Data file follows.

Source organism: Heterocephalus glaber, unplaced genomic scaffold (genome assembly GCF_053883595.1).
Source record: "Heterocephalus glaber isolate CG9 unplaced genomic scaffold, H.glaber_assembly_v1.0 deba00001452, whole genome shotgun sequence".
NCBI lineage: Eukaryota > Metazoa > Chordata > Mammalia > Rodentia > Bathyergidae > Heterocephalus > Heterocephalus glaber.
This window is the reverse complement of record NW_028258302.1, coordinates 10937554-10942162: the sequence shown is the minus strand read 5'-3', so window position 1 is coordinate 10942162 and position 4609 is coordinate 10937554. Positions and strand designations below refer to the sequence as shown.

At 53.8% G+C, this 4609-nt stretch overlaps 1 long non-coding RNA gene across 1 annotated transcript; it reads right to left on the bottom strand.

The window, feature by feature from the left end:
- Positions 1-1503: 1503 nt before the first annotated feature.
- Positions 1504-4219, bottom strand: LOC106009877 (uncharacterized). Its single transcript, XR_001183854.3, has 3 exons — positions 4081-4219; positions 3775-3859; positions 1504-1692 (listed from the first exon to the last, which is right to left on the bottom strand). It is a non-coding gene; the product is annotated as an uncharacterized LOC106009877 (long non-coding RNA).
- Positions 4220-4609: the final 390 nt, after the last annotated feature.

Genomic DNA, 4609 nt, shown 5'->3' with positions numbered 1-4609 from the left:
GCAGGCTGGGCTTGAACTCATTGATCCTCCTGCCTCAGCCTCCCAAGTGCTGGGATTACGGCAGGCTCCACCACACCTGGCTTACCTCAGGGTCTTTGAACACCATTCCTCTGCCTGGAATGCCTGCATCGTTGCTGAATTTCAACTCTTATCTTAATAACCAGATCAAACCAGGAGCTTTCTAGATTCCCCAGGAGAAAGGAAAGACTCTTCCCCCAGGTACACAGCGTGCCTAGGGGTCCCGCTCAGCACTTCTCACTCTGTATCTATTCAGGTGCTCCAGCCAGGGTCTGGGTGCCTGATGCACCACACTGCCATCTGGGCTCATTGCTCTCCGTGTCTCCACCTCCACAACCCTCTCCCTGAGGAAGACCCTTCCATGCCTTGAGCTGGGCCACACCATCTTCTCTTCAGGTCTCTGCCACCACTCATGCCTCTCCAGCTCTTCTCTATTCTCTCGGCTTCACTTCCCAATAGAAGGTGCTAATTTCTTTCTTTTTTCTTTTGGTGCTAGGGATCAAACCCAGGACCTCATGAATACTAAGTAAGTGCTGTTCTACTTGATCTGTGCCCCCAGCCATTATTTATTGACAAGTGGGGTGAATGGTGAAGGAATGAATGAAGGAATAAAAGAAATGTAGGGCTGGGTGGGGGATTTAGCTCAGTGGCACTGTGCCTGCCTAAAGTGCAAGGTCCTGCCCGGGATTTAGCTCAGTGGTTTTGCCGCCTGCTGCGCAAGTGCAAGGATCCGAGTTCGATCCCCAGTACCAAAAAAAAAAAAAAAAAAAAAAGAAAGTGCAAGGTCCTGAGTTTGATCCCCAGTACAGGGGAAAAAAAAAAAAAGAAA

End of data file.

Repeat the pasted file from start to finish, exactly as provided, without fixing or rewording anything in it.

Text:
Source organism: Heterocephalus glaber, unplaced genomic scaffold (genome assembly GCF_053883595.1).
Source record: "Heterocephalus glaber isolate CG9 unplaced genomic scaffold, H.glaber_assembly_v1.0 deba00001452, whole genome shotgun sequence".
NCBI lineage: Eukaryota > Metazoa > Chordata > Mammalia > Rodentia > Bathyergidae > Heterocephalus > Heterocephalus glaber.
This window is the reverse complement of record NW_028258302.1, coordinates 10937554-10942162: the sequence shown is the minus strand read 5'-3', so window position 1 is coordinate 10942162 and position 4609 is coordinate 10937554. Positions and strand designations below refer to the sequence as shown.

At 53.8% G+C, this 4609-nt stretch overlaps 1 long non-coding RNA gene across 1 annotated transcript; it reads right to left on the bottom strand.

The window, feature by feature from the left end:
- Positions 1-1503: 1503 nt before the first annotated feature.
- Positions 1504-4219, bottom strand: LOC106009877 (uncharacterized). Its single transcript, XR_001183854.3, has 3 exons — positions 4081-4219; positions 3775-3859; positions 1504-1692 (listed from the first exon to the last, which is right to left on the bottom strand). It is a non-coding gene; the product is annotated as an uncharacterized LOC106009877 (long non-coding RNA).
- Positions 4220-4609: the final 390 nt, after the last annotated feature.

Genomic DNA, 4609 nt, shown 5'->3' with positions numbered 1-4609 from the left:
GCAGGCTGGGCTTGAACTCATTGATCCTCCTGCCTCAGCCTCCCAAGTGCTGGGATTACGGCAGGCTCCACCACACCTGGCTTACCTCAGGGTCTTTGAACACCATTCCTCTGCCTGGAATGCCTGCATCGTTGCTGAATTTCAACTCTTATCTTAATAACCAGATCAAACCAGGAGCTTTCTAGATTCCCCAGGAGAAAGGAAAGACTCTTCCCCCAGGTACACAGCGTGCCTAGGGGTCCCGCTCAGCACTTCTCACTCTGTATCTATTCAGGTGCTCCAGCCAGGGTCTGGGTGCCTGATGCACCACACTGCCATCTGGGCTCATTGCTCTCCGTGTCTCCACCTCCACAACCCTCTCCCTGAGGAAGACCCTTCCATGCCTTGAGCTGGGCCACACCATCTTCTCTTCAGGTCTCTGCCACCACTCATGCCTCTCCAGCTCTTCTCTATTCTCTCGGCTTCACTTCCCAATAGAAGGTGCTAATTTCTTTCTTTTTTCTTTTGGTGCTAGGGATCAAACCCAGGACCTCATGAATACTAAGTAAGTGCTGTTCTACTTGATCTGTGCCCCCAGCCATTATTTATTGACAAGTGGGGTGAATGGTGAAGGAATGAATGAAGGAATAAAAGAAATGTAGGGCTGGGTGGGGGATTTAGCTCAGTGGCACTGTGCCTGCCTAAAGTGCAAGGTCCTGCCCGGGATTTAGCTCAGTGGTTTTGCCGCCTGCTGCGCAAGTGCAAGGATCCGAGTTCGATCCCCAGTACCAAAAAAAAAAAAAAAAAAAAAAGAAAGTGCAAGGTCCTGAGTTTGATCCCCAGTACAGGGGAAAAAAAAAAAAAGAAA